6 tips to prevent and manage aortic stenosis
Aortic stenosis is characterized by the narrowing of the aortic valve that constricts blood flow from the heart to the rest of the body. Certain unavoidable genetic factors, such as congenital heart defects or age-related calcification, contribute to the development of aortic stenosis. However, one can still take some measures to reduce the risk or slow down the disease progression. Here are a few expert suggestions to prevent the flare-up of the condition.
It is important to plan regular check-ups and screenings with the nearest healthcare provider to understand the prognosis of the condition. Detecting heart problems early can help manage them more effectively.
Manage blood pressure
High blood pressure is a major risk factor for aortic stenosis. Doctors primarily suggest maintaining a healthy blood pressure through a balanced exercise and rehabilitation plan as prescribed by the doctor. This includes nutrition changes with a heart-healthy regime that includes plenty of fruits, whole grains, vegetables, and lean proteins and limits saturated and trans fats. Also, reduce sodium (salt) intake to help control blood pressure.
Cardiac rehabilitation specialists will suggest a series of low-intensity exercises to keep heart health in check. Maintaining an active lifestyle, coupled with a balanced nutritional regime and regular exercise, can help reduce the strain on the heart and lower the risk of developing aortic stenosis.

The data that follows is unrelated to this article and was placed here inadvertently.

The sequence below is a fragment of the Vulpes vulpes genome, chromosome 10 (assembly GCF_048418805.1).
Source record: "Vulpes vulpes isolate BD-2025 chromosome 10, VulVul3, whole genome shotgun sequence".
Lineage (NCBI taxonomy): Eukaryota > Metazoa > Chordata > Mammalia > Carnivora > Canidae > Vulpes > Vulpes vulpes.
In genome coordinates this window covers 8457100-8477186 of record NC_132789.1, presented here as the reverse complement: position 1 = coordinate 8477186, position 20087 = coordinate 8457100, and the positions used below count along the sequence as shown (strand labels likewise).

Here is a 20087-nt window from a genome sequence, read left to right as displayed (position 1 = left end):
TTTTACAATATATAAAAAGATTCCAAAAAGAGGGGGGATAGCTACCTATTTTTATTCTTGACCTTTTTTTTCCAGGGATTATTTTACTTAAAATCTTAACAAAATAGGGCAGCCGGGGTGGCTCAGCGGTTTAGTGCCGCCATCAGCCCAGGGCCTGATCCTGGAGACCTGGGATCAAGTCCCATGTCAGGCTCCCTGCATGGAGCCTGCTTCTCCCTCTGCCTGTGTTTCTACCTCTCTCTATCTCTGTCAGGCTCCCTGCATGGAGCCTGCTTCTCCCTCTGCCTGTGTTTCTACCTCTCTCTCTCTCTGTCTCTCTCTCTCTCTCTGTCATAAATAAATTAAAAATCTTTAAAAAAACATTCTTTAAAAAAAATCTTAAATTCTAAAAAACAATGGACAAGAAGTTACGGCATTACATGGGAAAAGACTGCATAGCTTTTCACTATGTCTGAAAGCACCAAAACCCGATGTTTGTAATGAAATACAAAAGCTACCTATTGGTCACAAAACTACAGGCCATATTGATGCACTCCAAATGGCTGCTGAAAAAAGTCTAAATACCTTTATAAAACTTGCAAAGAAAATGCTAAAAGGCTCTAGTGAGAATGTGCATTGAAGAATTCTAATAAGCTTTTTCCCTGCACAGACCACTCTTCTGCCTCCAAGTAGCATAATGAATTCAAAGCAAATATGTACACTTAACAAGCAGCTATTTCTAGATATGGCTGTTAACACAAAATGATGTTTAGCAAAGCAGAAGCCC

Manage cholesterol levels
High cholesterol levels can lead to atherosclerosis, the hardening and narrowing of arteries, which can indirectly affect the aortic valve. Follow the healthcare provider’s recommendations for cholesterol management.
Manage chronic conditions and infection
Work with a healthcare team to manage overall blood sugar levels effectively. Diabetes is a leading risk factor for aortic stenosis. Further, infections, such as rheumatic fever, can damage heart valves, including the aortic valve. Promptly treat infections and seek medical attention for a known bacterial infection like strep throat.
Consider genetic factors
If aortic stenosis runs in the family, discuss the risk and overall outlook first with a healthcare provider and consider genetic counseling. Doctors may suggest prescriptions to help manage these risk factors, such as blood pressure or cholesterol-lowering prescriptions.
While one can reduce the risk and promote overall heart health, it’s essential to consult with a healthcare provider for personalized guidance and regular monitoring, especially for those with a family history or other risk factors for this condition.
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